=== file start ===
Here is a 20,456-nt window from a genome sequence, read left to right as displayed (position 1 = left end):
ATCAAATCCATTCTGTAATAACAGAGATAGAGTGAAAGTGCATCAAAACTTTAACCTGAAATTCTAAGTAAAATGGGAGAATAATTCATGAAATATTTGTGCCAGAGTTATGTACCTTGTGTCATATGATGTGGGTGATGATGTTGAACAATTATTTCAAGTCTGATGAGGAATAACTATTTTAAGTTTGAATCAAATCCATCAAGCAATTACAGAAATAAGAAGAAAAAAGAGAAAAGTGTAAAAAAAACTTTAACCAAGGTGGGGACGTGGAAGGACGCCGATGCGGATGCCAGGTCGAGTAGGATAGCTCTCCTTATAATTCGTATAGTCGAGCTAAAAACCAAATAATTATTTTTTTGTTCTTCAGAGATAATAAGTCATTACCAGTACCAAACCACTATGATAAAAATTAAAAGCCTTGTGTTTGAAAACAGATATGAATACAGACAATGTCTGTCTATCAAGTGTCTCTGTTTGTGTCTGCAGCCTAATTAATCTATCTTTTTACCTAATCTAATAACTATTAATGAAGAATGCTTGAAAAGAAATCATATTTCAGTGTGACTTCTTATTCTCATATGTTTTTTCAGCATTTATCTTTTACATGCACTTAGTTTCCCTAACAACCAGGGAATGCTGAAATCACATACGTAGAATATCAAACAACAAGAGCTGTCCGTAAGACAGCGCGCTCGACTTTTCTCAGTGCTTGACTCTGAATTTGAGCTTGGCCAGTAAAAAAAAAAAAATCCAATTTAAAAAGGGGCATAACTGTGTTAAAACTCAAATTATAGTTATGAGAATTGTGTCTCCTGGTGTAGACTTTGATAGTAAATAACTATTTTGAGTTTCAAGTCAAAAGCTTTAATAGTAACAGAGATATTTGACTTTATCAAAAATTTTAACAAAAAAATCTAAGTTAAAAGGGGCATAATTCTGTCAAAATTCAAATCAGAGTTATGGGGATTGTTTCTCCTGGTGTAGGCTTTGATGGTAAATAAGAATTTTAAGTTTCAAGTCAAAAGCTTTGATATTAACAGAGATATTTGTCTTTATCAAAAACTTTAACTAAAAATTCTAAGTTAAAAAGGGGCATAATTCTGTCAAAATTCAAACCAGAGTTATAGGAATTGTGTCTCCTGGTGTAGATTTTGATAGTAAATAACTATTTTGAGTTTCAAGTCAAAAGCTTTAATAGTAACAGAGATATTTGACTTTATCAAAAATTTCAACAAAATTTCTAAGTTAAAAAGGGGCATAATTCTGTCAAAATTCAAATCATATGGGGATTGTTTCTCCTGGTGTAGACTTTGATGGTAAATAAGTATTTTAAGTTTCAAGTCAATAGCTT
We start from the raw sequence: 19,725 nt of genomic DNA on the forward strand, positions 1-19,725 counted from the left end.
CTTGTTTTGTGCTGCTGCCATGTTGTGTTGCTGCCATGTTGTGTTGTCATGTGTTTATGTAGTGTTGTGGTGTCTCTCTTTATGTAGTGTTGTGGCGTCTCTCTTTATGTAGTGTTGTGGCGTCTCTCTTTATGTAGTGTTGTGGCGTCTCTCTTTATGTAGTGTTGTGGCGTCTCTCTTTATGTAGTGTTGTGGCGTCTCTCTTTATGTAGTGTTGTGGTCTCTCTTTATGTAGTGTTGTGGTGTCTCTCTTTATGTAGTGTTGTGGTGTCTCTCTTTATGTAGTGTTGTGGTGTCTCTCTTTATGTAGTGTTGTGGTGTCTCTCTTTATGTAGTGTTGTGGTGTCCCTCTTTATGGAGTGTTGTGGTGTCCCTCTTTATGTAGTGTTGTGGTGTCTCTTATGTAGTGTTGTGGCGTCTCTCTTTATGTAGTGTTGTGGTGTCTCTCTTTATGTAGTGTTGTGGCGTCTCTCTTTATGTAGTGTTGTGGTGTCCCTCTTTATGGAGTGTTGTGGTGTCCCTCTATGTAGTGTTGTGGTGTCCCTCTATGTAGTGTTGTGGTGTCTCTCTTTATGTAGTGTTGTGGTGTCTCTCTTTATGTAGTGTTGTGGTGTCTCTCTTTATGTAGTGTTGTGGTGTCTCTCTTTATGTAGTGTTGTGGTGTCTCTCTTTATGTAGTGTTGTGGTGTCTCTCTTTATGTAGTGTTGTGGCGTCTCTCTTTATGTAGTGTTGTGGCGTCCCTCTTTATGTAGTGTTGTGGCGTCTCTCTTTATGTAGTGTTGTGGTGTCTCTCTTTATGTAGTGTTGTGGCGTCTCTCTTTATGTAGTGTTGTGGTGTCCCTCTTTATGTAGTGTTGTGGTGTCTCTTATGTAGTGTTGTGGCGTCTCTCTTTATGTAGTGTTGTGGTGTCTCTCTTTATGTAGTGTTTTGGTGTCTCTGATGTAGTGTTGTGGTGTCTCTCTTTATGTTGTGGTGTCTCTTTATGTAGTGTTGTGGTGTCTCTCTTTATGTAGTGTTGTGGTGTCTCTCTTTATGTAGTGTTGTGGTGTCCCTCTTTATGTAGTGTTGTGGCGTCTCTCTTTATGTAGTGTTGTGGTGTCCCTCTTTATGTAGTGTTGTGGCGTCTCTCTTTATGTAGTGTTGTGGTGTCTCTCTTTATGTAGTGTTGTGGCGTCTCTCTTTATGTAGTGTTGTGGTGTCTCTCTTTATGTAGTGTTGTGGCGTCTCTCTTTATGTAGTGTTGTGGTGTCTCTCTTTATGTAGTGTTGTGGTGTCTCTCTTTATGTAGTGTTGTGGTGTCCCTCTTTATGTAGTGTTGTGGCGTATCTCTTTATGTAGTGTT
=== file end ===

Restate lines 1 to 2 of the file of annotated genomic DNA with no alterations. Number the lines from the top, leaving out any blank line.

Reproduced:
Here is a 20,456-nt window from a genome sequence, read left to right as displayed (position 1 = left end):
ATCAAATCCATTCTGTAATAACAGAGATAGAGTGAAAGTGCATCAAAACTTTAACCTGAAATTCTAAGTAAAATGGGAGAATAATTCATGAAATATTTGTGCCAGAGTTATGTACCTTGTGTCATATGATGTGGGTGATGATGTTGAACAATTATTTCAAGTCTGATGAGGAATAACTATTTTAAGTTTGAATCAAATCCATCAAGCAATTACAGAAATAAGAAGAAAAAAGAGAAAAGTGTAAAAAAAACTTTAACCAAGGTGGGGACGTGGAAGGACGCCGATGCGGATGCCAGGTCGAGTAGGATAGCTCTCCTTATAATTCGTATAGTCGAGCTAAAAACCAAATAATTATTTTTTTGTTCTTCAGAGATAATAAGTCATTACCAGTACCAAACCACTATGATAAAAATTAAAAGCCTTGTGTTTGAAAACAGATATGAATACAGACAATGTCTGTCTATCAAGTGTCTCTGTTTGTGTCTGCAGCCTAATTAATCTATCTTTTTACCTAATCTAATAACTATTAATGAAGAATGCTTGAAAAGAAATCATATTTCAGTGTGACTTCTTATTCTCATATGTTTTTTCAGCATTTATCTTTTACATGCACTTAGTTTCCCTAACAACCAGGGAATGCTGAAATCACATACGTAGAATATCAAACAACAAGAGCTGTCCGTAAGACAGCGCGCTCGACTTTTCTCAGTGCTTGACTCTGAATTTGAGCTTGGCCAGTAAAAAAAAAAAAATCCAATTTAAAAAGGGGCATAACTGTGTTAAAACTCAAATTATAGTTATGAGAATTGTGTCTCCTGGTGTAGACTTTGATAGTAAATAACTATTTTGAGTTTCAAGTCAAAAGCTTTAATAGTAACAGAGATATTTGACTTTATCAAAAATTTTAACAAAAAAATCTAAGTTAAAAGGGGCATAATTCTGTCAAAATTCAAATCAGAGTTATGGGGATTGTTTCTCCTGGTGTAGGCTTTGATGGTAAATAAGAATTTTAAGTTTCAAGTCAAAAGCTTTGATATTAACAGAGATATTTGTCTTTATCAAAAACTTTAACTAAAAATTCTAAGTTAAAAAGGGGCATAATTCTGTCAAAATTCAAACCAGAGTTATAGGAATTGTGTCTCCTGGTGTAGATTTTGATAGTAAATAACTATTTTGAGTTTCAAGTCAAAAGCTTTAATAGTAACAGAGATATTTGACTTTATCAAAAATTTCAACAAAATTTCTAAGTTAAAAAGGGGCATAATTCTGTCAAAATTCAAATCATATGGGGATTGTTTCTCCTGGTGTAGACTTTGATGGTAAATAAGTATTTTAAGTTTCAAGTCAATAGCTT